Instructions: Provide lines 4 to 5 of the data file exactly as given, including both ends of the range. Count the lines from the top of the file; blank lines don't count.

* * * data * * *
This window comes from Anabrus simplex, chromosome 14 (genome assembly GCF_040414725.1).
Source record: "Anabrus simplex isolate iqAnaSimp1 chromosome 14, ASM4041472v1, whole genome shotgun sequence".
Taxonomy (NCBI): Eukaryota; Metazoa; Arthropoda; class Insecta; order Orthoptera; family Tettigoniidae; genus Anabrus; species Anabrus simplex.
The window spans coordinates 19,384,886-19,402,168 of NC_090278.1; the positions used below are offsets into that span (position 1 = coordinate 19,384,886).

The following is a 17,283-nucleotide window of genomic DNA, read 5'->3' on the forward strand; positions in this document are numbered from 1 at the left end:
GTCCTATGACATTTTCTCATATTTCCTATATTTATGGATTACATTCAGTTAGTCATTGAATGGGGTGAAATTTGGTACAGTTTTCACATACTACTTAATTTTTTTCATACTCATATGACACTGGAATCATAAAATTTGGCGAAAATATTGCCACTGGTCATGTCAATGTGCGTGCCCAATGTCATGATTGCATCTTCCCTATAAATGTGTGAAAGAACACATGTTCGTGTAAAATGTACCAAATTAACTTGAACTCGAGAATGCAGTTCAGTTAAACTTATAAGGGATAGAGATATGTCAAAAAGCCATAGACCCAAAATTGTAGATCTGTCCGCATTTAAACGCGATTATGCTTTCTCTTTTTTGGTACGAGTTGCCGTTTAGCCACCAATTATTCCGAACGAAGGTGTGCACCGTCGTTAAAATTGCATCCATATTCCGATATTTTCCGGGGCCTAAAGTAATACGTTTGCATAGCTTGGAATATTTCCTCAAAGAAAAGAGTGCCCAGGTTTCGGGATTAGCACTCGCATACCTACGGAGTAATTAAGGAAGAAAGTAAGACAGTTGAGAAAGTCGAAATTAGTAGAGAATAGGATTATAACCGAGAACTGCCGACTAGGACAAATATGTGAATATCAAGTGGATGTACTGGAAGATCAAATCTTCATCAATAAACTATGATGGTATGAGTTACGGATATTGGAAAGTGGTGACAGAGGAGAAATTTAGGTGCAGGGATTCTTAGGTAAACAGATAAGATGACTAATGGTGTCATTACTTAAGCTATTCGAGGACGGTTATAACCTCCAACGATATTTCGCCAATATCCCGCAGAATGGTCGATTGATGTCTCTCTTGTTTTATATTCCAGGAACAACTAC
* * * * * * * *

The window spans coordinates 19,384,886-19,402,168 of NC_090278.1; the positions used below are offsets into that span (position 1 = coordinate 19,384,886).

The following is a 17,283-nucleotide window of genomic DNA, read 5'->3' on the forward strand; positions in this document are numbered from 1 at the left end: